contains(image, disallowed_images[_])

        msg = sprintf("[%s] image is not allowed", [image])

Assuming we are in the right directory, we can test our Dockerfile:

$ ls
Dockerfile      policy/

$ conftest test -i Dockerfile ./Dockerfile
FAIL - ./Dockerfile - [latest] tag is not allowed
FAIL - ./Dockerfile - [kalilinux/kali-linux-docker] image is not allowed

Just to be sure, let's change this Dockerfile to pass the test:

# FROM kalilinux/kali-linux-docker:latest
FROM debian:buster

$ ls
Dockerfile      policy/

$ conftest test -i Dockerfile ./Dockerfile
PASS - ./Dockerfile - data.main.deny

"It works! But I don't understand how," I hear you thinking to yourself.

Let's break the Rego syntax down:

  • package main is a way for us to put some rules that belong together in a namespace. In this case, we named it main because conftest defaults to it, but we can easily do something like package docker and then run conftest test -i Dockerfile --namespace docker ./Dockerfile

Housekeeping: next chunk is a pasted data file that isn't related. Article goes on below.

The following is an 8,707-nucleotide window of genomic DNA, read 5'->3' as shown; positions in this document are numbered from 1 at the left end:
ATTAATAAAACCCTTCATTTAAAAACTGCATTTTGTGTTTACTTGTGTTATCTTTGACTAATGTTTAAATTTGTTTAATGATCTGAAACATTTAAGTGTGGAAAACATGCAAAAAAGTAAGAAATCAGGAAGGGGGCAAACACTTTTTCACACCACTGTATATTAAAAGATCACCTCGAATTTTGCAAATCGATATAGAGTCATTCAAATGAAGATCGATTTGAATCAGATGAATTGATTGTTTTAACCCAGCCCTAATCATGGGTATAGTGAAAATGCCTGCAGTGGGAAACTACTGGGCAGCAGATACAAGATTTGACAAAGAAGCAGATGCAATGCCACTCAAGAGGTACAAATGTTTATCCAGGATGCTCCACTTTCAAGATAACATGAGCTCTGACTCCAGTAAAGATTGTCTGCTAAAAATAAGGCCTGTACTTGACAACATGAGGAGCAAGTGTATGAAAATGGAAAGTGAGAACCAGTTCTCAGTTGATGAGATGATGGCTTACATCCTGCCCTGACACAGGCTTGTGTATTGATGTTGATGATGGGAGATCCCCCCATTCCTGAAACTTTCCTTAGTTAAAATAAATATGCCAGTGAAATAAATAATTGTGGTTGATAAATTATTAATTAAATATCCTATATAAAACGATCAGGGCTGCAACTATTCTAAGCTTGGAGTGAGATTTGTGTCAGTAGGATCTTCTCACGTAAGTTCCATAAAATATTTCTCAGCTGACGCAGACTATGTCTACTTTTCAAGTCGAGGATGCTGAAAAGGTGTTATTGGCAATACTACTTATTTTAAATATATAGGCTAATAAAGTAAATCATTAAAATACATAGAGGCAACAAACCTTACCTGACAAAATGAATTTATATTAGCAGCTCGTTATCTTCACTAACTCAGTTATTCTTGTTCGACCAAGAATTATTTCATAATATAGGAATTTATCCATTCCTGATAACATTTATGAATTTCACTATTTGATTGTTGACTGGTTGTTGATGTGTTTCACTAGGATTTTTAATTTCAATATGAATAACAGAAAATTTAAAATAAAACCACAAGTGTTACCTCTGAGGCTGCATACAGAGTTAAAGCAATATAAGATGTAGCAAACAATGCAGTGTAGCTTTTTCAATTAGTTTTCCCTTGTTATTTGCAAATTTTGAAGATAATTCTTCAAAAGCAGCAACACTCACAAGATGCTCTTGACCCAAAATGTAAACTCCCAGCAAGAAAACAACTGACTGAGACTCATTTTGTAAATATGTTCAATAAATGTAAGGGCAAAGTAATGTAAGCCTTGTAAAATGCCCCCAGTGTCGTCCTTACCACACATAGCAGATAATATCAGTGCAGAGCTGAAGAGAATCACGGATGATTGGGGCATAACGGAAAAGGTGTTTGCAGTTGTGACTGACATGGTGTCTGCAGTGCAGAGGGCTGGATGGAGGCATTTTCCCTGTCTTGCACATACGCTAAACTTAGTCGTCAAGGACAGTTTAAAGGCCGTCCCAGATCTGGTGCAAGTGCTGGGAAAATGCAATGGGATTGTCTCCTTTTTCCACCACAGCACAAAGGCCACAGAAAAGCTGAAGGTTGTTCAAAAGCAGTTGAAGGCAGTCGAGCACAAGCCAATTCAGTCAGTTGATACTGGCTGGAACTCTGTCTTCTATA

• disallowed_tags & disallowed_images are just simple variables that hold an array of strings
  • deny[msg] { ... } is the start of the deny rule and it means that the Dockerfile should be rejected and the user should be given an error message msg if the conditions in the body (i.e. { ... }) are true
  • Expressions in the body of the deny rule are treated as logical AND. For example:
  1 == 1                    # IF 1 is equal to 1
  contains("foobar", "foo") # AND "foobar" contains "foo"
                            # This would trigger the deny rule
  • input[i].Cmd == "from" checks if the Docker command is FROM. input[i] means we can have multiple Dockerfiles being tested at once. This will iterate over them
  • The next 2 lines are assignments just to split a string and store some data in variables
  • contains(tag, disallowed_tags[_]) will return true if the tag we obtained from the Dockerfile contains one of the disallowed_tags. array[_] syntax means iterate over values